Tampa Neuropsyciatry is now offering the recently FDA-approved treatment, Esketamine (Spravato). Esketamine is a molecule that is the mirror image of the better known ketamine. Ketamine was initially FDA-approved as an anesthestic to be used during surgical procedures. In the early 2000’s, ketamine was studied for the treatment of depression. Interestingly, ketamine was found to be fast-acting with antidepressant effects noticed within hours of injection. While it was also found to be short-lived, the antidepressant effect lasted for several days. Importantly, another potential benefit is the decrease in suicidal thoughts.

Apart from its remarkable effects on depression, ketamine became a particularly interesting treatment for depression due to its novel mechanism of action. It doesn’t work like any other antidepressant, rather it is theorized that ketamine’s effects on depression are caused by an increase in the production of brain growth factors called neurotrophins.

Due to the fact that Ketamine does not absorb effectively when taken orally,  the clinical trials were conducted with intravenous (IV) administration. This, however, made the wide-spread usage of ketamine for depression less accessible to all patients.

As a result, the pharmaceutical branch of the Johnson and Johnson company then began testing ketamine’s mirror image, esketamine, in an intranasal formulation (nasal spray). After rigorous testing, the FDA approved esketamine in March of 2019 for the treatment of major depressive disorder. More specifically, it was approved for treatment-resistant depression (TRD) which is considered depression that has not improved with traditional antidepressants.

The clinical trial results found esketamine to be very effective in both response (over 50% improvement of depression) and remission (over 90% improvement of depression). It was also found to be effective in keeping depression at bay once it improved or resolved. One crucial finding in these clinical trials was that people who had tried more antidepressants actually had a higher likelihood of getting better with esketamine. This is of particular importance because practically all treatments for depression have been found to be the opposite – the more medications you have tried, the less likely you are to get better. This is true of traditional antidepressants, transcranial magnetic stimulation (TMS), and also electroconvulsive therapy (ECT).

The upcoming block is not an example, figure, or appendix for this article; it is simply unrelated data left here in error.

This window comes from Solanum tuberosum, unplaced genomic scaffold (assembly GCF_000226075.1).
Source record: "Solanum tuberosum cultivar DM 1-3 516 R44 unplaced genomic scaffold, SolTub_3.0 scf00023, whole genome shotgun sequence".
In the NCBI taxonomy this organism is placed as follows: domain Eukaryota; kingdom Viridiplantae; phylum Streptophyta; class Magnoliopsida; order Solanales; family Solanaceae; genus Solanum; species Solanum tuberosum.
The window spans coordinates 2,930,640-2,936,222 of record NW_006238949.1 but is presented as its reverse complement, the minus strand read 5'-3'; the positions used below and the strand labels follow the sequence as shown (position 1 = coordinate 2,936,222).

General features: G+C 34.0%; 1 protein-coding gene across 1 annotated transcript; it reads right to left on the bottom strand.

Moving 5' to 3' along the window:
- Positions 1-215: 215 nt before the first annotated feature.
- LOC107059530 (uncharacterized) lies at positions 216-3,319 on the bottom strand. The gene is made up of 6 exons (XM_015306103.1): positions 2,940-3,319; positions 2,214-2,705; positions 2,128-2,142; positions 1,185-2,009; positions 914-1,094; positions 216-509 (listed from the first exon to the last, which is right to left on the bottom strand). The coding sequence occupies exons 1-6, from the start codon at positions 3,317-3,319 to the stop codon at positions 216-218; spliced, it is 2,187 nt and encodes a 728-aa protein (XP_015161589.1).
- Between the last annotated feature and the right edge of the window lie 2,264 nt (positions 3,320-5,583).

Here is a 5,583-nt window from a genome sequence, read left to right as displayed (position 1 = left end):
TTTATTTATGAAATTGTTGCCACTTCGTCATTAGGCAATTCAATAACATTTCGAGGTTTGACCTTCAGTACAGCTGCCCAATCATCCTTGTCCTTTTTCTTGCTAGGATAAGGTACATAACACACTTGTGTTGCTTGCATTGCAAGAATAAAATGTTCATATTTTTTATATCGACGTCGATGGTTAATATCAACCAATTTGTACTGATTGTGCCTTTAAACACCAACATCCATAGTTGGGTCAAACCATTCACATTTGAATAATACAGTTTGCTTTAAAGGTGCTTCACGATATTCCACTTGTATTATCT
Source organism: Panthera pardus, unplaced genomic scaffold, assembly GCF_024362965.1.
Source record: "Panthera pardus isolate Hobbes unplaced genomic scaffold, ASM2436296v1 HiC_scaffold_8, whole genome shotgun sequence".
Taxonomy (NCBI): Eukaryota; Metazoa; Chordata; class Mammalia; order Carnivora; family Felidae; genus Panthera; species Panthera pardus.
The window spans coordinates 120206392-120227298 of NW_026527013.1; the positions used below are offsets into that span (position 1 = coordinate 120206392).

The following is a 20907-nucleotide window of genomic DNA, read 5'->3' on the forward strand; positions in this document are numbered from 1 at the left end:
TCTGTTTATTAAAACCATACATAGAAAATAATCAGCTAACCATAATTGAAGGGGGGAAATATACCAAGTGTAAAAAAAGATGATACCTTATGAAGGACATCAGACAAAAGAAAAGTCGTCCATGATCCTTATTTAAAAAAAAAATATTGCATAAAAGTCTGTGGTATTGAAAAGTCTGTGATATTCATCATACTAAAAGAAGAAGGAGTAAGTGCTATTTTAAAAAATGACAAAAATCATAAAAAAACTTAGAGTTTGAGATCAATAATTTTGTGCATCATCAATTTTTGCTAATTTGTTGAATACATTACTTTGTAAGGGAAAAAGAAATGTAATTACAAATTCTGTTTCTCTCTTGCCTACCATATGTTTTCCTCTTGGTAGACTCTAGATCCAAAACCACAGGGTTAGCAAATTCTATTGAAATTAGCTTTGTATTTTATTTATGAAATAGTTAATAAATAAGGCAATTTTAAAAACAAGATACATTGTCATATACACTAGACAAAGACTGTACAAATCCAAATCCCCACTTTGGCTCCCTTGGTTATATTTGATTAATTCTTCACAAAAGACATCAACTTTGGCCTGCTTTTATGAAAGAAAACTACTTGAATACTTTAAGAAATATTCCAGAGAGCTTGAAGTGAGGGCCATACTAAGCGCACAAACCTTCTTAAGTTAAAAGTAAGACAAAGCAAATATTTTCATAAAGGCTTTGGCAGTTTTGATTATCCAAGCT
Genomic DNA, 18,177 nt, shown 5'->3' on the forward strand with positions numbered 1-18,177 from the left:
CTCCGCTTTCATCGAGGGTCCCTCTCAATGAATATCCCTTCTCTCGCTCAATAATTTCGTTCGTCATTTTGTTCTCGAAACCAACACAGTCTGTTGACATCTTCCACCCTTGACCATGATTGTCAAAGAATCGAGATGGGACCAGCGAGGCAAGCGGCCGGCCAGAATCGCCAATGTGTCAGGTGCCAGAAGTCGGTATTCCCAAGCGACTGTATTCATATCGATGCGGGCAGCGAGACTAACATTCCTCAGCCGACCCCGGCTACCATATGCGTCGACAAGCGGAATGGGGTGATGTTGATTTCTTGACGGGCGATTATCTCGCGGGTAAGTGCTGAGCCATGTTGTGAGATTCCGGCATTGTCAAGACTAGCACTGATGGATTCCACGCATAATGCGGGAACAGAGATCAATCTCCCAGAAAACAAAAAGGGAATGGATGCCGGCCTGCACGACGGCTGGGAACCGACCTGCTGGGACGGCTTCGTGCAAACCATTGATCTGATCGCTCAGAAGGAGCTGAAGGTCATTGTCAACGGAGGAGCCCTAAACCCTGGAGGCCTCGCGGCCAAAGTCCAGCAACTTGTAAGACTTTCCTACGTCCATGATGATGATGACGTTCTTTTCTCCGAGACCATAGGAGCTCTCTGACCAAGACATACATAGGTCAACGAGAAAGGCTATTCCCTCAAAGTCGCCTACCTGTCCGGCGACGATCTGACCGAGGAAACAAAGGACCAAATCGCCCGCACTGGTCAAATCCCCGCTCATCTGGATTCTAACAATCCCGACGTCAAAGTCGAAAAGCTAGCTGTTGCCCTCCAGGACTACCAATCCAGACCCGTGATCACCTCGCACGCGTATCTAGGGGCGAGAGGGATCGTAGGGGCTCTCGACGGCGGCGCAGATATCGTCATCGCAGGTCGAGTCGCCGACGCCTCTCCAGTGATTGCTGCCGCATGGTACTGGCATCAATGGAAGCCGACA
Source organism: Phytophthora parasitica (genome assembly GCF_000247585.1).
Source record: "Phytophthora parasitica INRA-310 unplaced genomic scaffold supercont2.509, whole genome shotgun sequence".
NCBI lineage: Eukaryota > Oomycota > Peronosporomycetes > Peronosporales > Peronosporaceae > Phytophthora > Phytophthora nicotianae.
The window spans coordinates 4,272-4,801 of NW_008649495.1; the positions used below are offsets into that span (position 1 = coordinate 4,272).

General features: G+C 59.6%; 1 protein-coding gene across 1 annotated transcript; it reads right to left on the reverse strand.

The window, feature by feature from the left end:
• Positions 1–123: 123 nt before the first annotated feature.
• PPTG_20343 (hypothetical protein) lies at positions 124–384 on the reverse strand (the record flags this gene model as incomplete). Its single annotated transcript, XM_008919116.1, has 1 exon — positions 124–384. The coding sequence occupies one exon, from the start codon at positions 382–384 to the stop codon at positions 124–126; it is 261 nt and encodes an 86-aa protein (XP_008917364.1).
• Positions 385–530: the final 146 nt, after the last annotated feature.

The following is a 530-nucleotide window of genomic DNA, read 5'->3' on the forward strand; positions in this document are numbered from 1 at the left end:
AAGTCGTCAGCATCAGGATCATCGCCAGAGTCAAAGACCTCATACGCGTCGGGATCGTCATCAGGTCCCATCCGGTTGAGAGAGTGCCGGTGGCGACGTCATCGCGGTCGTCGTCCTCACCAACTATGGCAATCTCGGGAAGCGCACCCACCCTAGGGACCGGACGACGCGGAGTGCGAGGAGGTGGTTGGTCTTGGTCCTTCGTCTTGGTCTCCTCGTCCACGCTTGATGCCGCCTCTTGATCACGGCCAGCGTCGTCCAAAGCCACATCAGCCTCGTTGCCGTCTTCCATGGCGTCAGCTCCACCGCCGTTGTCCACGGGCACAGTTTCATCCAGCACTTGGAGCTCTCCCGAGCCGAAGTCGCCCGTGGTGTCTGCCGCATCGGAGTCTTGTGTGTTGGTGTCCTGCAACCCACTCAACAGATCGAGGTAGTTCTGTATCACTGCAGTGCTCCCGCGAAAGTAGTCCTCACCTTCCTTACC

In the esketamine clinical trials, safety was looked at in detail. The participants who were given esketamine were much more likely than those given placebo to have the following symptoms: disassociation, sedation (feeling tired), dizziness, nausea, tingling sensations, dry mouth, and increased blood pressure. Of the side effects, the most unusual for an antidepressant was the dissociation. Dissociation includes the following descriptions: feeling weird, spacey, loopy, floating, visual disturbances, trouble speaking, confusion, numbness. The good news was that in the vast majority of cases, these side effects resolved within two hours. Because of these side effects, the FDA decided that esketamine should be given only in doctor’s offices or hospital settings where they would require a two-hour monitoring period after administration of esketamine. It was also required that after receiving esketamine, people should not drive until the following day.

The FDA outlined the following treatment regimen: Two treatments per week for the first month, then one treatment per week for the second month, and one treatment every two weeks for month three and beyond.

Although the treatment process is cumbersome, those with depression will tend to agree that it is worth it to finally achieve relief. In my psychiatry practice, it is very common for me to see folks with depression that has lasted for years and not improved with traditional antidepressants. Esketamine has been long-awaited by psychiatrists nation-wide. My patients and I are grateful that a novel, effective, and safe treatment is now available and ready for use.